This Dog Has Rescued Over 100 Koalas Injured During Australia's Devastating Bushfires

Bear might not be your average rescue worker but he has excelled at the task, helping conservationists find over 100 sick and injured koalas since he started the job last November.

The 5-year-old Australian koolie is a member of the University of the Sunshine Coast (USC) ''Detection Dogs for Conservation'' team. The initiative involves adopting rescue pups and training them to track koalas that need rescuing.

Bear's handler, Dr. Romane Cristescu, USC Detection Dogs for Conservation researcher, told the Australian Associated Press that the fire season may have ended in March but the team is still on the ground looking for sick and injured koalas.

"We're still finding animals that are struggling to find food. They're on the edge of starvation," she said.

"If we find them, wildlife carers can plump them up. Their goal is to release them when and where they have a better chance of having food available to them."

Bear the dog
Bear has helped rescue more 100 koalas since started the job last fall. Selection of photos of Bear © IFAW/ Fiona Clarke

According to Cristescu, the characteristics that make Bear a more challenging pet are just the skills needed to rescue koalas stranded after a devastating bushfire season, estimated to have killed more than a billion animals nationwide.

"When we look for a new dog, we put the word out to all the rescue groups because often what we look for in a dog makes them difficult pets," said Cristescu. "So that high energy, obsession with playing."

A dogs' sensitive sense of smell makes them a powerful ally when it comes to certain olfactory tasks, from detecting explosives to sniffing out cancer. According to a 2016 article published in Frontiers of Veterinary Science, canids have been aiding conservation efforts at least as far back as the nineteenth century when they were used to seek out the New Zealand kiwi and kakapo.

When it comes to locating koalas today, that same powerful sense of smell can give them an edge over humans. After a drone equipped with an infrared camera is sent in to locate live koalas, Bear is sent out with his handler and a koala spotter to find them.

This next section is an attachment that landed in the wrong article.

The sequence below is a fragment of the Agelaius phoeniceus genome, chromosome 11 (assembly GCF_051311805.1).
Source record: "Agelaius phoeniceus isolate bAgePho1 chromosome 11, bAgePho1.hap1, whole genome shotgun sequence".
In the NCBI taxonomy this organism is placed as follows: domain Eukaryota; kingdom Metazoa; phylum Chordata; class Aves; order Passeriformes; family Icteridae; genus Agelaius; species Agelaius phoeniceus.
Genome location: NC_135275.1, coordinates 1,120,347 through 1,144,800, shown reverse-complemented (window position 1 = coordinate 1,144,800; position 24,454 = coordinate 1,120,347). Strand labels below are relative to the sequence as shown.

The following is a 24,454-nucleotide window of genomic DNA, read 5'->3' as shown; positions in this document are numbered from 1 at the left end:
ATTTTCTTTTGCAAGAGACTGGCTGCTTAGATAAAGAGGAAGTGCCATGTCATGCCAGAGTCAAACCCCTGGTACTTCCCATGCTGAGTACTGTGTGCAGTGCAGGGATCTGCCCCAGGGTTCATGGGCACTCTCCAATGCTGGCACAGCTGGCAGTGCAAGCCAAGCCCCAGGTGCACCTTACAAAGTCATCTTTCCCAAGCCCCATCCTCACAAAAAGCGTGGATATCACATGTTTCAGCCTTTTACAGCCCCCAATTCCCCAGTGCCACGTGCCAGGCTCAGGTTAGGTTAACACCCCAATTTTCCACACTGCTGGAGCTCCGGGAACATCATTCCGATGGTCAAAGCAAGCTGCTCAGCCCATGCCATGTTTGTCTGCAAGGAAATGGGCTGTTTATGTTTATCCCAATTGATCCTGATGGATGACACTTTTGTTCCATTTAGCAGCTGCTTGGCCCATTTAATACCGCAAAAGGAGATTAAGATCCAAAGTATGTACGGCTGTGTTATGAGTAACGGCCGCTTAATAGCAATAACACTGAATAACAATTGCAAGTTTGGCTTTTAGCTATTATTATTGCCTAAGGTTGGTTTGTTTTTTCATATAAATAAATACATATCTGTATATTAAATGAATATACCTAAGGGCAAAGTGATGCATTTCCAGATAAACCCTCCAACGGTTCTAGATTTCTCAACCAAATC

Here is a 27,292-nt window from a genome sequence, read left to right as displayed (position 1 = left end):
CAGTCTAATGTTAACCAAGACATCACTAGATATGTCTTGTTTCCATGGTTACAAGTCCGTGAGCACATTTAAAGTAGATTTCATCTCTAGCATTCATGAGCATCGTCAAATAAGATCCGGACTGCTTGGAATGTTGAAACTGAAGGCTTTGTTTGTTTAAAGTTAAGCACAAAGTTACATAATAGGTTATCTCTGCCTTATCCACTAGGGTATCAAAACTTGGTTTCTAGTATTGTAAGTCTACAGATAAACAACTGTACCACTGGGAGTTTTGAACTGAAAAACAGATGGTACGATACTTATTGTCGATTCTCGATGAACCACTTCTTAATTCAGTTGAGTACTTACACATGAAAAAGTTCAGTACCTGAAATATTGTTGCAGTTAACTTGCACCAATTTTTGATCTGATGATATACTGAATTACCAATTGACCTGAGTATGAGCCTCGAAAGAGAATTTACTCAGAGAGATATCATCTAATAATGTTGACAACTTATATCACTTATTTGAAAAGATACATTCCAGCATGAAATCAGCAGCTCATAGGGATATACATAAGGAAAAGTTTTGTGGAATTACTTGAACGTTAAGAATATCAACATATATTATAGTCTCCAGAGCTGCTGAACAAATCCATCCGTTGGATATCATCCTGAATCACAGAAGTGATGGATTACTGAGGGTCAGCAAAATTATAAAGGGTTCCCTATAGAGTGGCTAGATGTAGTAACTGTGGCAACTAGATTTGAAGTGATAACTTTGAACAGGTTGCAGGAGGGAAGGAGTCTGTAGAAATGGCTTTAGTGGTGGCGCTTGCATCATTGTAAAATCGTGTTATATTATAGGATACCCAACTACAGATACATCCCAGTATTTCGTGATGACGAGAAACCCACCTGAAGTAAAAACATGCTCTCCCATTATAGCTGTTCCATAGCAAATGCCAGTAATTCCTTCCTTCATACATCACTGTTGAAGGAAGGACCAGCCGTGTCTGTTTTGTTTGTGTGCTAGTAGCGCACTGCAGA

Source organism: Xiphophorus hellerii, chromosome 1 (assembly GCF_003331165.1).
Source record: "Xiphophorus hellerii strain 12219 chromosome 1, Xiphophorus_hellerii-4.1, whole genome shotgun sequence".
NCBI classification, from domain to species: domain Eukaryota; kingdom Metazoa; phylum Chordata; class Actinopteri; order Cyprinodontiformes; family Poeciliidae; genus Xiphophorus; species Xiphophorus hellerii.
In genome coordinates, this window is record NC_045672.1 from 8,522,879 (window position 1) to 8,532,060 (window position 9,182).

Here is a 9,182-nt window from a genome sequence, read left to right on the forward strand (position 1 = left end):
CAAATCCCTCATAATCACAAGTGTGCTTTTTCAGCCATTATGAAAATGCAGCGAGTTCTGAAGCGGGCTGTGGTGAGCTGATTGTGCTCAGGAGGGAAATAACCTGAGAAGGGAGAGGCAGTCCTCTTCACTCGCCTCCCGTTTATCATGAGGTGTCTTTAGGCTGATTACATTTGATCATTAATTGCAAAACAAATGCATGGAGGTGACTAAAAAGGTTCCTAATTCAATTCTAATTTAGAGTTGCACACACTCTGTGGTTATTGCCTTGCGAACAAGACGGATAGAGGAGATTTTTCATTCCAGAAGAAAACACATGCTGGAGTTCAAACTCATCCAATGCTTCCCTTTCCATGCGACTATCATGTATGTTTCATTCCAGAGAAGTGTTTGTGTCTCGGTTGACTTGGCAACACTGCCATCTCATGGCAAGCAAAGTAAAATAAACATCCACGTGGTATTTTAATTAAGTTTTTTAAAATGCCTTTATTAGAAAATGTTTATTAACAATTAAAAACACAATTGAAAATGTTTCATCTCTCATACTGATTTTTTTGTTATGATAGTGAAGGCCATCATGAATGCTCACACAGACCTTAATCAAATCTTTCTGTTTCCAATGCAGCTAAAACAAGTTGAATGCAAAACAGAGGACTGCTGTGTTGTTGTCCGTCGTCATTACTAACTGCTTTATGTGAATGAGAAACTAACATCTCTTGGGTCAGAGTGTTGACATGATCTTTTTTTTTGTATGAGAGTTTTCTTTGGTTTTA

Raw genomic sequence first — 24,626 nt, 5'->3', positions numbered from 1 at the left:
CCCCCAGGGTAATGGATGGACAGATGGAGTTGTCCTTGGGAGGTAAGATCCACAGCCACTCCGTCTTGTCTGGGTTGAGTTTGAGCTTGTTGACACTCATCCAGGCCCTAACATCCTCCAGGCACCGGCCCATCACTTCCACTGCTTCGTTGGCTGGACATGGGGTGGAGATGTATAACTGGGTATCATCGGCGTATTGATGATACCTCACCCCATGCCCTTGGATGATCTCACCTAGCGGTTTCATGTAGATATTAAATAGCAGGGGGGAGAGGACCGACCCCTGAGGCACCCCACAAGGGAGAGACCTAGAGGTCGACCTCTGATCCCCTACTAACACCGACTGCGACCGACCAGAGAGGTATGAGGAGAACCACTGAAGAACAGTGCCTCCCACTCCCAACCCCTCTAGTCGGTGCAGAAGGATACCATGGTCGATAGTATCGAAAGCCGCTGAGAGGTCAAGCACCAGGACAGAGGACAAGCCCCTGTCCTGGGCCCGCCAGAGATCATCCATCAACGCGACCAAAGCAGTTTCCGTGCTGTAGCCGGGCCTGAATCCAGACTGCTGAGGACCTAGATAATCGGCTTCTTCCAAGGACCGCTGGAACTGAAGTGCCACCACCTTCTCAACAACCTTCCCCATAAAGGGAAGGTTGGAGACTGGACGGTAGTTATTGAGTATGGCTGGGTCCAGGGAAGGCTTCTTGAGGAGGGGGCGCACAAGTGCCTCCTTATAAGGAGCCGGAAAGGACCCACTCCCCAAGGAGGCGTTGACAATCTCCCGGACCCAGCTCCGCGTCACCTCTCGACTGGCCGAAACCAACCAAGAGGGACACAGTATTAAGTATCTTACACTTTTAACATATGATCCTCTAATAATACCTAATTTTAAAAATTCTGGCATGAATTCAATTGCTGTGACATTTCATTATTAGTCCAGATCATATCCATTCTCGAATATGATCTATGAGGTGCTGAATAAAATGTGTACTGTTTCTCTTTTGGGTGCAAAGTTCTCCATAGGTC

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Are my UK-based friends getting involved with the #twopointsixchallenge? I’d love to hear how you got on! Personally, I love a good run! 💙🐾🐨💙🐾🐨💙🐾🐨 • Repost from @ifawuk • Join thousands of people across the UK taking part in the #TwoPointSixChallenge tomorrow! You can make a difference for animals around the world by taking on a challenge at home for IFAW! Hit the link in our bio for more info. Don’t forgot to tag us, and #challenge your #friends and #family to support IFAW, and #charities across the UK. Thank you for taking action to protect animals, people and the place we call home. #LondonMarathon #WhatWillYouDo #StayHome #RescueRehabRelease #Run #Walk #Jump #Animals #Conservation #Sunday #InThisTogether Photo © @tysontravel Handler Riana Gardiner runs with IFAW x USC Koala detection dog, Bear during their black walk through a landscape burnt by the bushfires. @Bearthekoaladog is a six-year-old Border Collie/Koolie cross with strikingly light blue eyes. He was purchased as a puppy from a pet shop, his family loved him but he was a handful when they moved to a smaller home. Sadly, they had to surrender him. They contacted @usc_detection_dogs for Conservation and he was bought in for assessment at about a year old. Within minutes the team knew he was “the one” ready for the challenge to undergo training to find live koalas. Bear is an integral part of search and rescue efforts to locate #koalas suffering from bushfires.

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Cristescu explained the process in a statement published by the International Fund for Animal Welfare (IFAW), who work in partnership with USC on the program.

"We give Bear his favourite command "Let's go find!" and he is off and running. As Bear begins to smell fresh scats and urine, he knows he's on track," she said. "We travel light with our team of three, including Bear himself, his handler and a koala spotter. While the handler's eyes focus on Bear on the ground, the spotter scans the tree canopy."

She added: "Finally, Bear will drop to the ground and refuse to budge, indicating to us that it's time to scan the canopy above and find the koala."

Once the handler and the koala spotter catch sight of the koala, Bear gets his ball as a reward and the koala can be assessed and brought into care if needed. Between starting the job in November 2019 and April 2020, Bear has located more than 100 koalas and recieved a shout-out from the actor Tom Hanks.

"This has been an unprecedented fire in both it's extent and severity," Cristescu told Newsweek. "We have found some koalas with burns, but many have less visible injuries.

"We have found some koalas dehydrated and with infection linked to smoke inhalation. Most koalas were malnourished. We also have found orphans—koalas that are too young to be on their own in the bush, and must have been separated from their mum during the fire."

According to IFAW, it is estimated that around 6,382 koalas were killed across New South Wales (NSW) during the 2019-2020 bushfire season, accounting for 15 percent of the NSW population.

"Bear continues his life-saving work today, even as the world focus turns to the COVID-19 pandemic," said Cristescu.

"Our USC experts and partners know the bushfires will be back, and there is no time to spare when it comes to saving what remains of Australia's iconic wildlife."

The article has been updated to include additional comment from Dr. Romane Cristescu.